, , , , , , ,


Directed By:
David Lowery
Produced By: James Whitaker
Screenplay By:
David Lowery & Toby Halbrooks
Based On:
Pete’s Dragon (1977)
Premiered On:
August 12, 2016
Distribution By:
Walt Disney Studios Motion Pictures

Considering that this is, arguably, the fifth live action adaptation to a previously made Disney film, albeit one that was otherwise entirely live action save for the titular dragon, I’m beginning to think that a new title for these types of films are necessary. I’m thinking… Disney Reimagining Films or something to that effect but that’s neither here nor there.

Whereas a majority of these Reimagining Films are in essence the story told from an alternative point of view or with only marginal, to major, tweaking here and there, Pete’s Dragon is akin to Maleficent insomuch that this film only shares a few common elements from the original and is otherwise an entirely unique story. Much like the first film, the story is about an orphan boy named Pete and his dragon named Elliott.

That’s where the similarities end.

For you see, contrary to the first film, we actually see how a five-year-old Pete ends up an orphan and ends up in the care of a dragon that he names Elliott. There is no abusive adopted family baying, or singing if you could call it that, for his blood nor is the major focus being about Pete trying to find himself a home in a town that otherwise is also baying for his blood.

On that note, while this film thankfully lacks the amount of sheer idiocy that was abundant in the town of Passamaquoddy, I’m looking at you concrete construction guy, there is still a bit of… childish naivety and lacking of common sense around Pete.

Case in point, Pete is brought to a hospital after he is accidentally knocked unconscious and nobody, not anybody, entertains the idea of watching over him in case he wakes up and escapes through the window, which he does do and when the young girl who helped to find him points this out, the doctor actually has the nerve to ask “Who’s gone?”

Who else you flipping moron?

What gets even weirder, and admittedly more ridiculous, is that Pete dressed in a freaking hospital gown and looking like he spent several years in the wilderness is running through the streets and nobody tries to stop him or help him. Heck, he accidentally stumbles into a couple out on a walk with their dog whom barks at Pete who barks right back and the woman actually has the gall to yell at him not to bark at their dog.

Lady, sort your priorities a bit here.

Of course, this is after Pete hitches a ride at the back of the school bus and is seen by another kid literally hanging on the back exit door, and what does said kid do. Sticks his tongue out at Pete.

… Wow. Just… wow.

Pete. You might actually have been better off in the woods, I am not kidding.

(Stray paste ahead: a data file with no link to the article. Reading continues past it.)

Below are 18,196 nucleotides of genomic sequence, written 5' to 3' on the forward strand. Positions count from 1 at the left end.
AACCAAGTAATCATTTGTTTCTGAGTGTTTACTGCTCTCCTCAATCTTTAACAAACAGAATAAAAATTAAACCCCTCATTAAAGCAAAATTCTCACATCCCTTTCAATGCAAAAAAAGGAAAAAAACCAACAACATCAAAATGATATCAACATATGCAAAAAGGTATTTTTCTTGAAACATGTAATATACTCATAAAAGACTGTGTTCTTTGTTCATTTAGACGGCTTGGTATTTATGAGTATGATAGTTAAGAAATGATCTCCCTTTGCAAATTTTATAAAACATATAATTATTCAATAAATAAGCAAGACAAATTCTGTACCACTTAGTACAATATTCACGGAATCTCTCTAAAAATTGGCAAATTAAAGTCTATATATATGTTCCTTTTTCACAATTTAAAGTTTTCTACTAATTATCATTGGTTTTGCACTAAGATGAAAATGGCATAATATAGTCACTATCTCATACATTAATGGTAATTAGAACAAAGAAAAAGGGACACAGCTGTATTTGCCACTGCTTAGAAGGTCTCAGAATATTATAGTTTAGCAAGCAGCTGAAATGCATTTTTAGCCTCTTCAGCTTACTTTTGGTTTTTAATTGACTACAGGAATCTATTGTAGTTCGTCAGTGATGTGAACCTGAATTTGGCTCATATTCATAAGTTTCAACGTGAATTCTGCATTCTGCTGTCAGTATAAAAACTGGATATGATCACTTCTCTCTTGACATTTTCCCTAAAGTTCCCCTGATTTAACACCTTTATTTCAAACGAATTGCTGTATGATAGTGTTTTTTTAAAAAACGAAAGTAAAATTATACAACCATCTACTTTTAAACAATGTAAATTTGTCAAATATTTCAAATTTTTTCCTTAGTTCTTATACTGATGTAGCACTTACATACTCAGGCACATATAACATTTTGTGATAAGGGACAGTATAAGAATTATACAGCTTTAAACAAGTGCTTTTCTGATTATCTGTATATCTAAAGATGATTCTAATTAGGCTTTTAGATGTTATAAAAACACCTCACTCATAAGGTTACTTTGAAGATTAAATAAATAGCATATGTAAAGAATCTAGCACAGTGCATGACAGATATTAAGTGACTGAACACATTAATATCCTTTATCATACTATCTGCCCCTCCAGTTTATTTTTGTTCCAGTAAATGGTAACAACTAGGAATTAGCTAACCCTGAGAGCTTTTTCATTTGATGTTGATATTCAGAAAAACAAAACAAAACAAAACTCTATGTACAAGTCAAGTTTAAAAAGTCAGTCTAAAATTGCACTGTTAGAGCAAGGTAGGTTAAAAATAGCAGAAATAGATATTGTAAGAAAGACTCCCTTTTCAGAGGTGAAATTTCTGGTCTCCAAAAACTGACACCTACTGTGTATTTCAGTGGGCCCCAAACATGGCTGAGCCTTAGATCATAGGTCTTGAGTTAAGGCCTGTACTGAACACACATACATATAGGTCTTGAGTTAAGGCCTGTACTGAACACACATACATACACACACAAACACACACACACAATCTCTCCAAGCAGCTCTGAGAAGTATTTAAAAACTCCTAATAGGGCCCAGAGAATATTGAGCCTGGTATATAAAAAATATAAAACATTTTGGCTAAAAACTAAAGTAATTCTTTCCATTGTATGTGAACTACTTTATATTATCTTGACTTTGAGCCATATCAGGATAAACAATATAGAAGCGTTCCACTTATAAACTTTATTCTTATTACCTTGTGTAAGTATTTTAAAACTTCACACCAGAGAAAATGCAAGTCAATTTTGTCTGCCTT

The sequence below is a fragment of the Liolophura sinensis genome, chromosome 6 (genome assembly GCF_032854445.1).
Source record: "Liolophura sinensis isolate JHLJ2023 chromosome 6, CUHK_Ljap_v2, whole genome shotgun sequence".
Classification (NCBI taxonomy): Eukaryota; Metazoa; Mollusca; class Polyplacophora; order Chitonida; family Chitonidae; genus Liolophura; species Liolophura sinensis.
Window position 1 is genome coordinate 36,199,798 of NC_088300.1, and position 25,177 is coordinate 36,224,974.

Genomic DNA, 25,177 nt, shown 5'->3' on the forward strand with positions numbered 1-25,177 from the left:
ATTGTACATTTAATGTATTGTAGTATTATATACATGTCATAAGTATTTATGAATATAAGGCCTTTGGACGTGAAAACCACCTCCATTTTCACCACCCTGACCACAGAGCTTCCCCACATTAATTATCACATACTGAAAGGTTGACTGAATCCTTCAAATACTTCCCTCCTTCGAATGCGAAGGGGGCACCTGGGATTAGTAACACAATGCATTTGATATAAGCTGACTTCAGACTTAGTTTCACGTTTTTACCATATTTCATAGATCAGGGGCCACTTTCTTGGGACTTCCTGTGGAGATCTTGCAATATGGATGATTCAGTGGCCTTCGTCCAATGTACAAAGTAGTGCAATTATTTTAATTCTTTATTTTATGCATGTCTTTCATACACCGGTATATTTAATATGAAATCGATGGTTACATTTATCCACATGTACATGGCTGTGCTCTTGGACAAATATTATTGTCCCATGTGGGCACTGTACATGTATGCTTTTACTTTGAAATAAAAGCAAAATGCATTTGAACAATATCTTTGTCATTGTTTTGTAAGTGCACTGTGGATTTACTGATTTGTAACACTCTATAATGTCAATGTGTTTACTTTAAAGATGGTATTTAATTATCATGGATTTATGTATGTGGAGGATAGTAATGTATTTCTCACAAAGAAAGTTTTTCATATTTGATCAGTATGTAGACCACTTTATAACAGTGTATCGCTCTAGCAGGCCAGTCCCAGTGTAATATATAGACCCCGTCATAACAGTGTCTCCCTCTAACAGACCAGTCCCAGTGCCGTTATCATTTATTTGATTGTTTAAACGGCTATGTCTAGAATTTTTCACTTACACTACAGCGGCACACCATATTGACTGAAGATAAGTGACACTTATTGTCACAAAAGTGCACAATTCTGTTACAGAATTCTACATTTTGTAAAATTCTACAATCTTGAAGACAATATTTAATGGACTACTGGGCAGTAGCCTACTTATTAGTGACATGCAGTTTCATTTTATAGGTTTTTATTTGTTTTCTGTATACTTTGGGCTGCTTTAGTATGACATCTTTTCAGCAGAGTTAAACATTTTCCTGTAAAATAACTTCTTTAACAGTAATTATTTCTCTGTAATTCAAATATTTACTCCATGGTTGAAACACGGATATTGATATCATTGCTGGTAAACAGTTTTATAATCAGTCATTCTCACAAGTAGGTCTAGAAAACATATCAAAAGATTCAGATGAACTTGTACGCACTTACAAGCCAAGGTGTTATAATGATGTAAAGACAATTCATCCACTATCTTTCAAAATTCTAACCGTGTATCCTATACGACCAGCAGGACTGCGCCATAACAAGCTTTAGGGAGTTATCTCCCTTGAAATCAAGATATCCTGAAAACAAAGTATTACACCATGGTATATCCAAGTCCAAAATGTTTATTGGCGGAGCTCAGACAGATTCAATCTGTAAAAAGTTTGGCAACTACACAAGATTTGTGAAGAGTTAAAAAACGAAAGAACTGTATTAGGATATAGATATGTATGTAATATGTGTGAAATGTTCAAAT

Credit is where credit is due though there are some humans whom are far more intelligent than those around them. Case in point, Grace, a park ranger and the one who is taking care of Pete, talks with her dad about Pete’s tale of being in the woods with a dragon.

Her dad has told her, and many others who cared to listen, about there being a dragon in the woods and him having seen it himself. She says outright that she knows the forest like the back of her hand and could not have possibly missed a dragon to which her dad replies, rather blandly, that she missed Pete. Unsaid was the fact that he was there for six years.

Cool Old Man: 1

Know-It-All Park Ranger: 0

Yet, despite this abundance of silliness, which is sad to say par for the course for any film geared towards children, I still found myself captivated by where the story was going and was pleased to find it going in a sensible, if a bit rushed, direction.

Elliott, having noticed Pete’s absence, tries to find out where he’s gone and accidentally attracts the attention of the local lumberyard workers who get the oh so delightful idea (please note my sarcasm) to go hunting after him, thinking he’s some bear or something. After some admittedly hilarious shenanigans Elliott reveals himself fully to them and manages to scare them off but has the surprisingly brilliant idea to follow them to find Pete.

Of course, much like that fraud of a doctor in the first film, one worker in particular, the brother to the lumberyard’s foreman, gets it into his head to try and capture Elliott, which he succeeds in thanks to the help of his fellows despite the loud protests of Pete and the people whom he brought with him to see Elliott, one of whom is an old man whom had seen Elliott once before when he was a young man.

What follows is… not wholly original I’m sorry to say but still an exciting sequence of events that involve getting Elliott back to the woods and away from harm. The chase comes to a jarring halt when Elliott, rightfully fed up with everyone and everything, leaps his way atop a bridge and sets it aflame before being stopped by Pete.

I shan’t spoil how the film ends but I will say that it took two twisty turns that I honestly did not see coming. Overall, I give the new rendition of Pete’s Dragon… five out of five stars.

Yeah, there’s some… alright a lot of ridiculous behavior on the humans in this film but it’s not them whom we should be focusing on. Contrary to the first film, and most others that put together a human with a dragon, it is not a tale about a boy and his dragon it is about a dragon and his boy and believe me, you’ll note the difference while watching this film.